Note: In light of current circumstances, it's worth noting that COVID-19 stimulus checks can (and will) be seizedto repay delinquent child support payments.
It's no secret that child support cases can be frustrating to navigate. If one party is unwilling to negotiate a reasonable child support arrangement or refuses to pay their share, child support disputes can quickly become difficult to manage.
The more prepared you are going into your child support case, the easier it will be to handle the process and negotiate a favorable agreement. In today's blog, we're taking a look at what you should know about child support in Texas.
How Does Child Custody Work in Texas?
Recently, we wrote a comprehensive guide to child custody in Texas. Throughout this blog, we'll refer to terms such as managing conservator and possessory conservator. Texas uses these terms in place of custodial parent and noncustodial parent, respectively. If you want to know more about the child custody process in-depth or have questions about the terms we use, please read the above blog, which also covers topics such as drafting a parenting plan.
Child support essentially functions as the “part two” to child custody. In a child support case, the court tries to ensure that the child maintains the same quality of life post-divorce that they enjoyed while the parents were married.
Texas uses net income (how much you earn after taxes) to determine how much a parent should pay. However, it is important to note that the net income utilized is gross minus the allotted federal deductions and does not include other deductions/withholdings. While child support payments might vary on a case-by-case basis, Texas law generally uses the following guidelines:
- If the parents have one child, the possessory conservator pays 20% of their net income.
- The rate increases by 5% for each extra child. So, if the parents have two children, the possessory conservator pays 25% of their net income. If the parents share five or more children, the possessory parent contributes 40%.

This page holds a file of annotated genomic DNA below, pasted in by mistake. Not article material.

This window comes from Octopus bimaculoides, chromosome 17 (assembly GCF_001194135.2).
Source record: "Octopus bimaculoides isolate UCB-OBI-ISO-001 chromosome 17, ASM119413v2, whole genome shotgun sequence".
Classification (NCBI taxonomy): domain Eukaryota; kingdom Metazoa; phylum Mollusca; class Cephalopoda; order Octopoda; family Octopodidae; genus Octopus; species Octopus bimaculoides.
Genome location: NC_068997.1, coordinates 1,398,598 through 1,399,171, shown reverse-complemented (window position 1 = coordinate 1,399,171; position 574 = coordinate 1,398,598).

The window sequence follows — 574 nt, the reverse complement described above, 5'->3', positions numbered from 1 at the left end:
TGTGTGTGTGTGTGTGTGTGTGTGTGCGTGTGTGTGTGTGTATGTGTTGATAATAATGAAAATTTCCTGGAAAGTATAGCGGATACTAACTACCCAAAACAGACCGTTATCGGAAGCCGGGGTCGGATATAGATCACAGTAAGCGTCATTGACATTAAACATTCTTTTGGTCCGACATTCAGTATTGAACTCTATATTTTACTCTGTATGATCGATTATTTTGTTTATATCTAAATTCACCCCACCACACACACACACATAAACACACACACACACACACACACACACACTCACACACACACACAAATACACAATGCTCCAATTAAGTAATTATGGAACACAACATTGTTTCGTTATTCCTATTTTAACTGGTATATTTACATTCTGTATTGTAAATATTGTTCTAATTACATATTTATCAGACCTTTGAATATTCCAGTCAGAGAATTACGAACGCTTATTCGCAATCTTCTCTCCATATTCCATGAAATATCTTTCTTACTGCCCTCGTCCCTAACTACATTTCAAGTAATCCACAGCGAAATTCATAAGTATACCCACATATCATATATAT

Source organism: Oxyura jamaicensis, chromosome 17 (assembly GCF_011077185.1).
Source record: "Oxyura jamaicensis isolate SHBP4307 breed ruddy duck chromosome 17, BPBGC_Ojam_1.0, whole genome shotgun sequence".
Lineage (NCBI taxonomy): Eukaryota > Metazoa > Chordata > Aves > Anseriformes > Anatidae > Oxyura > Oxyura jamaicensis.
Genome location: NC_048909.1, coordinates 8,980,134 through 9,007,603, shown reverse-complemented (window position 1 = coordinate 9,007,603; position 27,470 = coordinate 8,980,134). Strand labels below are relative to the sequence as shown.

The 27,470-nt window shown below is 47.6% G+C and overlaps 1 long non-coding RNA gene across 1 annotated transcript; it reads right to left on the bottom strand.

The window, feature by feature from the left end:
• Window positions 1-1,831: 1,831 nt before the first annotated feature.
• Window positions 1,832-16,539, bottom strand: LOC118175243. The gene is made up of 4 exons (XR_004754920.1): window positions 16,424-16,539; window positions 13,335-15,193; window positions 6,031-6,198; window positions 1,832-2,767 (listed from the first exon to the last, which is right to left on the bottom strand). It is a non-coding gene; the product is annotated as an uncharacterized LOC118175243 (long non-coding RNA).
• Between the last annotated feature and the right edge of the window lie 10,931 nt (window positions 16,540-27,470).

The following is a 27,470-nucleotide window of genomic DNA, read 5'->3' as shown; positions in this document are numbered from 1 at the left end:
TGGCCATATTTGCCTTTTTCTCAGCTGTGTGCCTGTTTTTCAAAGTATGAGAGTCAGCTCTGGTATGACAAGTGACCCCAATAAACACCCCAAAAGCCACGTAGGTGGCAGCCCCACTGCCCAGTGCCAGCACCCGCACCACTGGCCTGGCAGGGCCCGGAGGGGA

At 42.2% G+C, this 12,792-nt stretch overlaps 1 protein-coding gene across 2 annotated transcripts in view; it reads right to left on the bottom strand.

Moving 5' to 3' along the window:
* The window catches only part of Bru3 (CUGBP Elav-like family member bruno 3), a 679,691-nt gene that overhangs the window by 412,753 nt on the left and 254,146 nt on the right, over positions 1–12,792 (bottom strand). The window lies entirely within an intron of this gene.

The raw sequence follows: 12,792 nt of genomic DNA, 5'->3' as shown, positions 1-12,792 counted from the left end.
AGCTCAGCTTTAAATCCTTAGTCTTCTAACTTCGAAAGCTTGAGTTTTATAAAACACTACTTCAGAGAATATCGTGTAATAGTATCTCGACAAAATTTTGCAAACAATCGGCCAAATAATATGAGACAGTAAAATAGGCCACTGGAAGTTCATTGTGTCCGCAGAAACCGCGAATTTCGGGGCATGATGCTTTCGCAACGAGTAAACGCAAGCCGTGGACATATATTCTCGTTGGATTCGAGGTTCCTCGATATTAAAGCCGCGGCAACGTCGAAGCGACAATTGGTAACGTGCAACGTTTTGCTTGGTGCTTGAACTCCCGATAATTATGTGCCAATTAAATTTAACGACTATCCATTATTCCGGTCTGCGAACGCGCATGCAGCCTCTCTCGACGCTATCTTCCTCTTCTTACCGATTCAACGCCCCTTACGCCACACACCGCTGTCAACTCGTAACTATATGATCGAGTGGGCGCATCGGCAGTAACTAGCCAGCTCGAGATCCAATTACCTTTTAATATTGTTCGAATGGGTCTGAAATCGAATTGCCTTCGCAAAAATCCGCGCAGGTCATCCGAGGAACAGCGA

- *please note, the percentages provided above may change if there are children “outside” of the case for which the obligor is obligated to support.
For many parents, child support can seem like a somewhat arcane process. While the court does use the above guidelines to determine child support payments, several additional factors can affect the child support order you receive from the court.
What You Should Know About Child Support Cases
If you're working through a child support case now, there are some things you should know:
- Your child support order isn't set in stone. Depending on the conservators' financial circumstances, the court might issue a child support order modification. The court might order the possessory conservator to pay more or the court may as the possessory conservator to pay less. The factors that determine whether or not more support, less support, or guideline support may be ordered by a Court are specific to each case and should be discussed with an attorney.
- Failing to pay for child support can have severe legal penalties. Parents who fail to pay for child support in Texas can receive license suspensions, have their wages garnished, and even go to state jail. If you're struggling to pay for child support, you should file for a modification of the prior order with the court and attempt to continue paying as best you can until your case gets heard. Simply abandoning payments or trying to avoid authorities can be disastrous.
- Child support payments can last longer than you think. Frequently, child support obligations are set to expire once a child reaches majority (turns 18 years old). However, that's not always the case. If a child gets held back (so they're still in high school when they reach majority), the court might extend payments. Additionally, in cases where a child has a complicated medical history, is disabled, or is dependent upon others for care, the court may extend child support past the age of majority.
Ultimately, the best way to achieve an equitable child support arrangement is by planning ahead. You will need tohave copies of personal financial statements, such as pay stubs, bank account statements, tax returns, etc. To aid the court, or your attorney, in the calculation of potential child support payments. The more information you can give the court/your attorney to present them with an accurate overview of your finances, the more likely you are to get a fair child support judgment.
As a final tip, it's also wise to avoid posting on social media while going through a child custody or support case. Even if you've been saving up for ten years or are using money from selling the marital home during your divorce, the court won't look favorably on a post about buying a new car while arguing for a lower child support obligation.
At Coker, Robb & Cannon, Family Lawyers, we can provide you with counsel on all things child support related and help you anticipate a potential judgment regarding the same.
To learn more or arrange a consultation with our firm, contact us onlineor via phone at (940) 293-2313.